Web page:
Date of Conferral







Cheryl Keen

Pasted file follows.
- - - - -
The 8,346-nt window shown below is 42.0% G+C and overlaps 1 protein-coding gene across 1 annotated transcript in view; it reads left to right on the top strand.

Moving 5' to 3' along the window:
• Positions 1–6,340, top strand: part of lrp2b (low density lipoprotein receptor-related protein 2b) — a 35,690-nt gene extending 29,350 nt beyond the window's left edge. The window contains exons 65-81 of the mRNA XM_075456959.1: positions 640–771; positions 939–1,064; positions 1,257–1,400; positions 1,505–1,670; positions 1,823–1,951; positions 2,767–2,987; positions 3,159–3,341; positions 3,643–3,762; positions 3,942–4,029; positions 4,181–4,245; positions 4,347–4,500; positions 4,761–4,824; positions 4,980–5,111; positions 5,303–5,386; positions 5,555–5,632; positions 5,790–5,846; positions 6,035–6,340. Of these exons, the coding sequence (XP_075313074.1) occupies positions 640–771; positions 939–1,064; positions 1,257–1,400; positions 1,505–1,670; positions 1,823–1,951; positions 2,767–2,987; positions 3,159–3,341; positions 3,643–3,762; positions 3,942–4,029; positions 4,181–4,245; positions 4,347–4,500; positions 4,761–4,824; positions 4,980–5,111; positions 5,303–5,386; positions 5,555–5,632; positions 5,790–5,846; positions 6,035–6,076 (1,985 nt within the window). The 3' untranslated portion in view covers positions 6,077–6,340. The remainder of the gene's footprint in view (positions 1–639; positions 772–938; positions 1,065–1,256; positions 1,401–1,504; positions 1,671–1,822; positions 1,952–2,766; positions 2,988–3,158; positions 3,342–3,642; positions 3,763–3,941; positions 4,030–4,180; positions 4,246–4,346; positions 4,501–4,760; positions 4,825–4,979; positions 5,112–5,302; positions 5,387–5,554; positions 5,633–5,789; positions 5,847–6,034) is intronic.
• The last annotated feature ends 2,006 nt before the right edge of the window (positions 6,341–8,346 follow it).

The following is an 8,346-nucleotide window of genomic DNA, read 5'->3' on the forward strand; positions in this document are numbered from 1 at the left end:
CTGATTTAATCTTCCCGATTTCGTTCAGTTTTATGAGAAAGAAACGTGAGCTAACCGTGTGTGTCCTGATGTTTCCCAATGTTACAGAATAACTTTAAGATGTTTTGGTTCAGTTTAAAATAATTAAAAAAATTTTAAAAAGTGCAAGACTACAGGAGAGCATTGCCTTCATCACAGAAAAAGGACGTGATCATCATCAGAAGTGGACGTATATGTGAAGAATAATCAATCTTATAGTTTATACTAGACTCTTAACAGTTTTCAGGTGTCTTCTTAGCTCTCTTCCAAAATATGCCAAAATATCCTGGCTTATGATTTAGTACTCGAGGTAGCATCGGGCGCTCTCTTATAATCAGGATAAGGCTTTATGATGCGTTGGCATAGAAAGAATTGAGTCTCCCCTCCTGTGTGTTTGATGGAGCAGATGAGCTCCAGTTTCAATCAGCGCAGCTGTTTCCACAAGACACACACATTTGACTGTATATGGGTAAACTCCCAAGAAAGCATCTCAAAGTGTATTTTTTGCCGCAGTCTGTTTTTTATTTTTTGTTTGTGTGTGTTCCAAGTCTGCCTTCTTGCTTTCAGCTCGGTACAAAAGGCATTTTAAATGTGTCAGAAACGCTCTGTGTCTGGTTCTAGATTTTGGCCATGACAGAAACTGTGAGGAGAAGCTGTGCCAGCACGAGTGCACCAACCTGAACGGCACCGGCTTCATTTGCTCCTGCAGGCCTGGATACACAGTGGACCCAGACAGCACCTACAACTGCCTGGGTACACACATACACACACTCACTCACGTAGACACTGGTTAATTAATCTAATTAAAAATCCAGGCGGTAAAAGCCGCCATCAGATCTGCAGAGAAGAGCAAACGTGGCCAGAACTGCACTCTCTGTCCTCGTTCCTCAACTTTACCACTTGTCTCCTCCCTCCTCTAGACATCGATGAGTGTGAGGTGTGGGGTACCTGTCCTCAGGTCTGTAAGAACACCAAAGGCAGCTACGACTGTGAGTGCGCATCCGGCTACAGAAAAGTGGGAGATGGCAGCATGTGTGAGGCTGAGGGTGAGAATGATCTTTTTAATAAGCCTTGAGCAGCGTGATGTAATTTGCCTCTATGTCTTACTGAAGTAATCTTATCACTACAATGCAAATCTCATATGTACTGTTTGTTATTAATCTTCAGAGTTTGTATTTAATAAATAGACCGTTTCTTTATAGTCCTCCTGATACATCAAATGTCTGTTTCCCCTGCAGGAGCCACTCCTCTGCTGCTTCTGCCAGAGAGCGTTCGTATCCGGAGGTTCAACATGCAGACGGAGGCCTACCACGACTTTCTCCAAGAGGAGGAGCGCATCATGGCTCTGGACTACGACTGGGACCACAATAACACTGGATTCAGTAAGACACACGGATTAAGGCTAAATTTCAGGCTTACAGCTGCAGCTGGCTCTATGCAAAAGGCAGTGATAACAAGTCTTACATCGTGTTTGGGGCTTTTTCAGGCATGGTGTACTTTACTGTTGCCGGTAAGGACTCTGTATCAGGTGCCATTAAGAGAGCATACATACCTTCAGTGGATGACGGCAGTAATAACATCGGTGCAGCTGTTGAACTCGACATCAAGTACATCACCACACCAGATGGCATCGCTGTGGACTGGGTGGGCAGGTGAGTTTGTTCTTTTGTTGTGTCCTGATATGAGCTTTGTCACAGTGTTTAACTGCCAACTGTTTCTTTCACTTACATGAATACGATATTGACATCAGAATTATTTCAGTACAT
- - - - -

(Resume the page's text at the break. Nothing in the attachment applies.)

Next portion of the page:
Community college mathematics faculty have instituted changes to address inadequate preparation of incoming students to learn college-level mathematics. However, they could do more to develop student cognitive capabilities to enable underprepared students to successfully learn college mathematics. This basic qualitative study examined the perceptions of community college mathematics instructors who made their classrooms more reflective, including using reflection as an instruction activity for students entering college underprepared to learn college-level mathematics. The conceptual framework consisted of Baxter Magolda’s epistemological reflection model of college student development and Schoenfeld’s theoretical model for teaching mathematics. Open coding of interviews with 10 community college mathematics instructors in the United States suggested instructors agreed that improvement in teaching mathematics is needed. They reported that reflection fostered development of epistemological and cognitive abilities of underprepared students who were newly successful in learning mathematics. Instructors perceived that reflection activities improved student learning outcomes, with reflection first starting individually and then shared by explaining solutions to the instructor and other students, leading to a growing confidence. In addition, instructors noticed that reflection improved their own teaching practice over time. This study may contribute to positive social change by helping community college faculty and leaders better understand how to improve learning outcomes for underprepared students to become newly successful in learning mathematics and by doing so, remain enrolled in community college and complete their degrees.